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This poem is taken from PN Review 143, Volume 28 Number 3, January - February 2002.

Plato's Aviary Andrew McNeillie

(i) Y Wennol (Swallow Hirundo rustica)
i.m. R.S. Thomas, d. 25 September 2000

That when in you migrates to my tongue,
Now you are gone and the sky turns wintry.

We can't say that we saw you leave.
But suddenly the skies are bare and soon the trees.

In any language the word for absence is empty
But of what we need time to tell.

Nothing I know, from the way I'll always see you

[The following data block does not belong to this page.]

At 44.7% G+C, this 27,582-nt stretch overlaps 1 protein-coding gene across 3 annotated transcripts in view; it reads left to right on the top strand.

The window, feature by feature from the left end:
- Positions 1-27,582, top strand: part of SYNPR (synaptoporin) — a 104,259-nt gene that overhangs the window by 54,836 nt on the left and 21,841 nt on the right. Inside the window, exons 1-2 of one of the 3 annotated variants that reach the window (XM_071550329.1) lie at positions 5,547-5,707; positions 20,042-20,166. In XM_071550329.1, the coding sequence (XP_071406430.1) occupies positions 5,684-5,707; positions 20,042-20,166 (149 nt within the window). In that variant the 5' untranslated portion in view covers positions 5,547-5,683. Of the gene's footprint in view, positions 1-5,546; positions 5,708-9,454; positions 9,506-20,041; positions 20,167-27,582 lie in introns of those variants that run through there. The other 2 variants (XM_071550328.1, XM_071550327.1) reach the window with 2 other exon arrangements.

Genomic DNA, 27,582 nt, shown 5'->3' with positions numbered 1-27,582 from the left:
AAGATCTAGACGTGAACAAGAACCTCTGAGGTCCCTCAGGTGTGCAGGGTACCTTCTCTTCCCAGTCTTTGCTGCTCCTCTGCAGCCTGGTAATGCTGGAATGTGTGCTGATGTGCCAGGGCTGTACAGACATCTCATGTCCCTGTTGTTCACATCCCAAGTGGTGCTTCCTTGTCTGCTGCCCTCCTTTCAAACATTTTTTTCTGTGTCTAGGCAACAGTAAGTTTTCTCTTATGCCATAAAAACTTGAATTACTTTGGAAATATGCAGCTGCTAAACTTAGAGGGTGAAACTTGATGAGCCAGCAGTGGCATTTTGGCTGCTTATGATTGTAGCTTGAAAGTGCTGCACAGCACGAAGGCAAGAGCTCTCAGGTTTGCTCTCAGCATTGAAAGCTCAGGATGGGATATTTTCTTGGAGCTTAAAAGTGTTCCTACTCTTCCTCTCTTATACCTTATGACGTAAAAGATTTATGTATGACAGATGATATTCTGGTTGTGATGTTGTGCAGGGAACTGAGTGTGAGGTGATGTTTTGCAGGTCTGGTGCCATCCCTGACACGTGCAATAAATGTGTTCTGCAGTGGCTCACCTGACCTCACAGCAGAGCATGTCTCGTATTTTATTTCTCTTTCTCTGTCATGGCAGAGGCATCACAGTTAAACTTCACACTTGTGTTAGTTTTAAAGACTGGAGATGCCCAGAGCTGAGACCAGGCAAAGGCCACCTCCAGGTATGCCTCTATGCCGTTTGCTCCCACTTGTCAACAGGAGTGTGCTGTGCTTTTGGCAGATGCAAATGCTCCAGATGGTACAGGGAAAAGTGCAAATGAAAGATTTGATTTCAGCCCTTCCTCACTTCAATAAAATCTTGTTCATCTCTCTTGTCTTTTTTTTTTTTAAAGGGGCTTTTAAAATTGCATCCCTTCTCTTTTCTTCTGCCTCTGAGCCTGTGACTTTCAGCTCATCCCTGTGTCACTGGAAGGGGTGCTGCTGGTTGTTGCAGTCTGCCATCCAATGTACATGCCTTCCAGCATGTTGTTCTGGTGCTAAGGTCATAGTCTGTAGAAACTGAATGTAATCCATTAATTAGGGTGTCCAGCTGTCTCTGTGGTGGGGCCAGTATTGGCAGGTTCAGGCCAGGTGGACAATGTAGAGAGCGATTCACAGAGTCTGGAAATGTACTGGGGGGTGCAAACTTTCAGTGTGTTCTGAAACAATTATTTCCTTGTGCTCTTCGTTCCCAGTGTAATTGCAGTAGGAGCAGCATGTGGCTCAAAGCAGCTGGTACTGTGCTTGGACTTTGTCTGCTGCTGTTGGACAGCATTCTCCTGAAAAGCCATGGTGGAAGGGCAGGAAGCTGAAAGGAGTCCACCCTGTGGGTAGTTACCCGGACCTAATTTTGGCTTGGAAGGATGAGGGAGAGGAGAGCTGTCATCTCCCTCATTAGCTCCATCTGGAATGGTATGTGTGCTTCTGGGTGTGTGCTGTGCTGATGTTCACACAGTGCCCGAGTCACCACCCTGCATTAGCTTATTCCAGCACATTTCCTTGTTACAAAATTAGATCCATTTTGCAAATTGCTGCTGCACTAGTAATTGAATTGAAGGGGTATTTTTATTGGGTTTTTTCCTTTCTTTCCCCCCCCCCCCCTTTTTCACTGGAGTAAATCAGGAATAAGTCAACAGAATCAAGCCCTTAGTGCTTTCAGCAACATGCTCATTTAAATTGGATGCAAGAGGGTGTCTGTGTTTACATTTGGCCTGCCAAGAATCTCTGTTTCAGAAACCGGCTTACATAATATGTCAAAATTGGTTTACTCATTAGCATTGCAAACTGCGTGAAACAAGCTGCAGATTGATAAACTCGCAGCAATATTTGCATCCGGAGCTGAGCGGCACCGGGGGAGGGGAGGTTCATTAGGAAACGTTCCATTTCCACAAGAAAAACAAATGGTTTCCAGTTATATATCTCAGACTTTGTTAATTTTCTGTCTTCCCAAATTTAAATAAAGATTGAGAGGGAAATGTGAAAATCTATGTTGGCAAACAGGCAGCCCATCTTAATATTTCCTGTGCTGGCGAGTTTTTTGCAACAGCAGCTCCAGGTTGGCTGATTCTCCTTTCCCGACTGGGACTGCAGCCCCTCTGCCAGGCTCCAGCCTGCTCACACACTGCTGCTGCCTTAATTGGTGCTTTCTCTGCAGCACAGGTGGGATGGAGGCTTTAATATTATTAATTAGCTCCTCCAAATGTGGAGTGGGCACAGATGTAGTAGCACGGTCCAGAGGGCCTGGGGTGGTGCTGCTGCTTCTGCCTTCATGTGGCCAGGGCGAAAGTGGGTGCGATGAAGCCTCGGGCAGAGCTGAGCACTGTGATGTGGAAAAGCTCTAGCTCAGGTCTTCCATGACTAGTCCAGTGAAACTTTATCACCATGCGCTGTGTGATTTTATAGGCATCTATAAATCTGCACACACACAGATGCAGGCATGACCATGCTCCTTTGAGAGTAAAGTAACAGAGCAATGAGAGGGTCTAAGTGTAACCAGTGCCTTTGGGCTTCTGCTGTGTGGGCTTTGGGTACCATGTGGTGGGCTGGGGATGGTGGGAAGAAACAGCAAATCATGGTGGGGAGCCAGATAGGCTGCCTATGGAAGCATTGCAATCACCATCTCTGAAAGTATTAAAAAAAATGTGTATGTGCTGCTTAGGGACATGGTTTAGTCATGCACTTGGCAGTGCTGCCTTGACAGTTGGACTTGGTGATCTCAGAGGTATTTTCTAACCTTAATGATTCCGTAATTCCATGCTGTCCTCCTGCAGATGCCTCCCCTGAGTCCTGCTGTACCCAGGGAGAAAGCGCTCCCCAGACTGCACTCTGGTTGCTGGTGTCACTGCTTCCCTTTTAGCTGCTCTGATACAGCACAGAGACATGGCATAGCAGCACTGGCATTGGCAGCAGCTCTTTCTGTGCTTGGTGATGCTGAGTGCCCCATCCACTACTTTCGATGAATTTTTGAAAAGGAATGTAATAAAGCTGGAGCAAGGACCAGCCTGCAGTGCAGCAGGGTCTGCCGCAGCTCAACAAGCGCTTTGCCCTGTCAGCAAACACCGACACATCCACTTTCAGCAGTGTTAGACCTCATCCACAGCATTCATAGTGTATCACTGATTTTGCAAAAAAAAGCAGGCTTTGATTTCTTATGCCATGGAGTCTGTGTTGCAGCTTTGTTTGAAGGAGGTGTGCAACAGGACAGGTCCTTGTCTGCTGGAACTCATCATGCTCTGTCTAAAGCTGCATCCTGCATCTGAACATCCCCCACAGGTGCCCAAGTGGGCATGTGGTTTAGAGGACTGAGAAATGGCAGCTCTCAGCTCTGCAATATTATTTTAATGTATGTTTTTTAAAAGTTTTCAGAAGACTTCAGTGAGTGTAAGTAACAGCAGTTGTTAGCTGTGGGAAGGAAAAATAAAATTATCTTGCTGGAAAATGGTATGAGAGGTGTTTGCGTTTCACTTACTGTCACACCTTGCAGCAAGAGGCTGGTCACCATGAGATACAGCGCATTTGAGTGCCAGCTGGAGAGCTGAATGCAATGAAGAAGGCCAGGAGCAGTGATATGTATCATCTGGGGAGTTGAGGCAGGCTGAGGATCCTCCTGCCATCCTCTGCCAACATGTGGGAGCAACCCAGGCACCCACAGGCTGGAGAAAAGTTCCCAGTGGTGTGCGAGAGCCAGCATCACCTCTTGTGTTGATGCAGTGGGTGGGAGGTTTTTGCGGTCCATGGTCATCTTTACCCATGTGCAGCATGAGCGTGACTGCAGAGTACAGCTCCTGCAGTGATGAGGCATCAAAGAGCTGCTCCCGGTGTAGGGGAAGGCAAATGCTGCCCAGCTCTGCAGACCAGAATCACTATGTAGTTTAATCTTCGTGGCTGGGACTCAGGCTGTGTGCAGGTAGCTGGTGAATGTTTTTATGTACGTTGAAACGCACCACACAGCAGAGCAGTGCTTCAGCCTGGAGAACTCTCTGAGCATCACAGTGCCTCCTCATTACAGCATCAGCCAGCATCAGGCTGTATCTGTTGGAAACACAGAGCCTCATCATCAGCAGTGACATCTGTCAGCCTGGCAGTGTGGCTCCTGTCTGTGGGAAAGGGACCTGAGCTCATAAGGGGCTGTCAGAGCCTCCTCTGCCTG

Skimming the hay-meadow in westerly light

After however many thousand miles have fallen
To your sickle and still you wheel and dart

Declaring to the skies one makes a spring
Forever, forget summer and winter in the heart.


(ii) Sandpiper (Actitis hypoleucos)

Where the valley sags and the stream's
Glacier fritters briefly in a shallow run
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